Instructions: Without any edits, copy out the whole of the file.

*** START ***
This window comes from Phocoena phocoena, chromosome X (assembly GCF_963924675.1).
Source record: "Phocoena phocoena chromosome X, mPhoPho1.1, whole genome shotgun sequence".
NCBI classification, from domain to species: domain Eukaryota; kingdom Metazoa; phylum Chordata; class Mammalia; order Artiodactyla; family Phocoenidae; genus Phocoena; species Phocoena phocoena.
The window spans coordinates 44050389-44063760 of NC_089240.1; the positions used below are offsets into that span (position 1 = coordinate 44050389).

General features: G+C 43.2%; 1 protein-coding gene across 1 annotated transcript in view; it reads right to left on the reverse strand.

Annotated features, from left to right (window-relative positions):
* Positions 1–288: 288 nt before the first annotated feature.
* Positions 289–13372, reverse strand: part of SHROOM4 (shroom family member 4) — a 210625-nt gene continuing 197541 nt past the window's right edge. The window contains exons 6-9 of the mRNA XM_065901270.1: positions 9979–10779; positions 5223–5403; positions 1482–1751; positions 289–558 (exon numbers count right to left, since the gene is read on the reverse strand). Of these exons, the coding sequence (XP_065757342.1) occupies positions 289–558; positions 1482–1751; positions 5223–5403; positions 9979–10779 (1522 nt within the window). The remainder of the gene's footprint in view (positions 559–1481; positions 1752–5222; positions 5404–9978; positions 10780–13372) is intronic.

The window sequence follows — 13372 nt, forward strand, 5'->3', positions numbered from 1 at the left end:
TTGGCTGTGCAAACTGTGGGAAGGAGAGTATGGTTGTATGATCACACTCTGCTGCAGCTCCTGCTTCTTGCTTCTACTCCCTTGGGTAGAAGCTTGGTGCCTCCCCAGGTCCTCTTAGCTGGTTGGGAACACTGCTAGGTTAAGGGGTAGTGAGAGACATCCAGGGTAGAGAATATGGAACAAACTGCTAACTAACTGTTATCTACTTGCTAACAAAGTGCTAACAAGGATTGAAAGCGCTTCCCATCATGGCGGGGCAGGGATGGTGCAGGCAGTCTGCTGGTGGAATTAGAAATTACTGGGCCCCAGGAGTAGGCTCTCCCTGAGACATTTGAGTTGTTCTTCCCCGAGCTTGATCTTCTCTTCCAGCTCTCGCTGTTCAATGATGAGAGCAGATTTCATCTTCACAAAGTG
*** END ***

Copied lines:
This window comes from Phocoena phocoena, chromosome X (assembly GCF_963924675.1).
Source record: "Phocoena phocoena chromosome X, mPhoPho1.1, whole genome shotgun sequence".
NCBI classification, from domain to species: domain Eukaryota; kingdom Metazoa; phylum Chordata; class Mammalia; order Artiodactyla; family Phocoenidae; genus Phocoena; species Phocoena phocoena.
The window spans coordinates 44050389-44063760 of NC_089240.1; the positions used below are offsets into that span (position 1 = coordinate 44050389).

General features: G+C 43.2%; 1 protein-coding gene across 1 annotated transcript in view; it reads right to left on the reverse strand.

Annotated features, from left to right (window-relative positions):
* Positions 1–288: 288 nt before the first annotated feature.
* Positions 289–13372, reverse strand: part of SHROOM4 (shroom family member 4) — a 210625-nt gene continuing 197541 nt past the window's right edge. The window contains exons 6-9 of the mRNA XM_065901270.1: positions 9979–10779; positions 5223–5403; positions 1482–1751; positions 289–558 (exon numbers count right to left, since the gene is read on the reverse strand). Of these exons, the coding sequence (XP_065757342.1) occupies positions 289–558; positions 1482–1751; positions 5223–5403; positions 9979–10779 (1522 nt within the window). The remainder of the gene's footprint in view (positions 559–1481; positions 1752–5222; positions 5404–9978; positions 10780–13372) is intronic.

The window sequence follows — 13372 nt, forward strand, 5'->3', positions numbered from 1 at the left end:
TTGGCTGTGCAAACTGTGGGAAGGAGAGTATGGTTGTATGATCACACTCTGCTGCAGCTCCTGCTTCTTGCTTCTACTCCCTTGGGTAGAAGCTTGGTGCCTCCCCAGGTCCTCTTAGCTGGTTGGGAACACTGCTAGGTTAAGGGGTAGTGAGAGACATCCAGGGTAGAGAATATGGAACAAACTGCTAACTAACTGTTATCTACTTGCTAACAAAGTGCTAACAAGGATTGAAAGCGCTTCCCATCATGGCGGGGCAGGGATGGTGCAGGCAGTCTGCTGGTGGAATTAGAAATTACTGGGCCCCAGGAGTAGGCTCTCCCTGAGACATTTGAGTTGTTCTTCCCCGAGCTTGATCTTCTCTTCCAGCTCTCGCTGTTCAATGATGAGAGCAGATTTCATCTTCACAAAGTG